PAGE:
Amazingly, a conservative group known as the Job Creators Network (JCN) has filed a federal lawsuit trying to force Major League Baseball to move their All-Star Game back to Georgia, from which the league moved the planned game in protest of a set of suppressive voting restrictions that Georgia Republican leaders recently enacted.
In their case, JCN is represented by attorney Howard Kleinhendler — who was also a member of the legal team involved with the Trump-aligned “Kraken” lawsuits that sought to get the presidential election outcomes in multiple states thrown out. The “Kraken” lawsuits all failed, and the JCN case doesn’t seem to be going great for Kleinhendler’s side either. On Thursday, Kleinhendler delivered oral arguments in the case — and during the hearing, federal Judge Valerie Caproni ended up “eviscerating” his arguments, as Law & Crime put it. The lawsuit hadn’t been formally dismissed by the end of Thursday’s hearing, but the judge said that to describe the case as “weak and muddled is an understatement.”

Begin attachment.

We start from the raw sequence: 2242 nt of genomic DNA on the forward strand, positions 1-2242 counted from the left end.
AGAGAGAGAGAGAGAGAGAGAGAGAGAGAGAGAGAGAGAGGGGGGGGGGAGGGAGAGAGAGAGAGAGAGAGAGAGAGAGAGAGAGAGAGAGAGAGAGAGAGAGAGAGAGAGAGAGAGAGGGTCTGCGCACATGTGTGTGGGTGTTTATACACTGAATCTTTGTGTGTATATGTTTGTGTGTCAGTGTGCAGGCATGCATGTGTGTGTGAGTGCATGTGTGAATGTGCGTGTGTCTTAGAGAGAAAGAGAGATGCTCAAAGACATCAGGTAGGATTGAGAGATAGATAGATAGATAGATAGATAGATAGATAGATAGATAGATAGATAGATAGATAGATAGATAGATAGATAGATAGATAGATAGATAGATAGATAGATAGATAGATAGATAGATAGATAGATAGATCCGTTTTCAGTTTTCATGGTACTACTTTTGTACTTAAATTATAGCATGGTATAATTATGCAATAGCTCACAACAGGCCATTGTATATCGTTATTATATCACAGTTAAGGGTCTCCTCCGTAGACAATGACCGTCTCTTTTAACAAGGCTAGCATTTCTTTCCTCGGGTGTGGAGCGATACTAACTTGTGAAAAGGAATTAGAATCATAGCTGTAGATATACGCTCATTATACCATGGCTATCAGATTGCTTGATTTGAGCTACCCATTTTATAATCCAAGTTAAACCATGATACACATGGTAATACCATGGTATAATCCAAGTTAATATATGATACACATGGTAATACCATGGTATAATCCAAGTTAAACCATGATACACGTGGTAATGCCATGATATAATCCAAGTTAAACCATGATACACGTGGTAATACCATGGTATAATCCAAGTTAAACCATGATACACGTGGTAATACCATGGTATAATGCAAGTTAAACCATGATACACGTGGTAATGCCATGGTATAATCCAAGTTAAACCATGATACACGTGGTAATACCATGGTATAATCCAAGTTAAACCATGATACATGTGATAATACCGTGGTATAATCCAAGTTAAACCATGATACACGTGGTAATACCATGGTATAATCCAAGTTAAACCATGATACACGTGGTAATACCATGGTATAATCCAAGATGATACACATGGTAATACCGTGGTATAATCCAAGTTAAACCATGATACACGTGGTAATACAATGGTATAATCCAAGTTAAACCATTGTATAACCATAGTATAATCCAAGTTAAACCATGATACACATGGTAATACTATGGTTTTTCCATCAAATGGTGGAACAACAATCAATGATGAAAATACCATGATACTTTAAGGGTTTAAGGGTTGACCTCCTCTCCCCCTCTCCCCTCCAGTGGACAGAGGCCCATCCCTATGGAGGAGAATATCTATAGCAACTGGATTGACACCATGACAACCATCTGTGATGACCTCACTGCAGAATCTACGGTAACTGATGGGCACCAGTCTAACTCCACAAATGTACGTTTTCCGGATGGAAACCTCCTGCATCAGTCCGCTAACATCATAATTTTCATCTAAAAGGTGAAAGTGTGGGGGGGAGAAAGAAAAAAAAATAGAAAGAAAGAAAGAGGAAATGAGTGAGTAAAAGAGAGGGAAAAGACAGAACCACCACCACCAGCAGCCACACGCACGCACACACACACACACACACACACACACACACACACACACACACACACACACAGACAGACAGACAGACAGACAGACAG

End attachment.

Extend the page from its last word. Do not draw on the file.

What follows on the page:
As Law & Crime explains in reference to the controversial new Georgia election restrictions bill, Kleinhendler “claimed that the league’s opposition to SB 202 damaged his client because—if the MLB succeeded in rescinding the legislation—democracy in Georgia would be harmed by the dilution of valid votes.” Caproni adeptly observed that Kleinhendler had “gotten so far afield of your client’s interests,” because there’s just no meaningful tangible connection between the theoretical impacts of rescinding a certain bill at some point in the future and the immediate, actionable interests of the Job Creators Network. Of course, rescinding the Georgia election restrictions would not spark a surge of fraud according to any reasonable estimation, but observing as much isn’t even necessary to see the ridiculousness of Kleinhendler’s arguments.
Kleinhendler also argued that Major League Baseball counts as a so-called state actor because of their acceptance of government funds — but a lot of interests take money from the government, and that doesn’t automatically make them a “public actor,” as the judge put it. At one point, as Caproni took in Kleinhendler’s outrageous arguments, she even exclaimed, “For God’s sake!” Although the case hasn’t been formally set aside, the judge has apparently concluded (among other problems) that the plaintiff lacked standing to bring the case.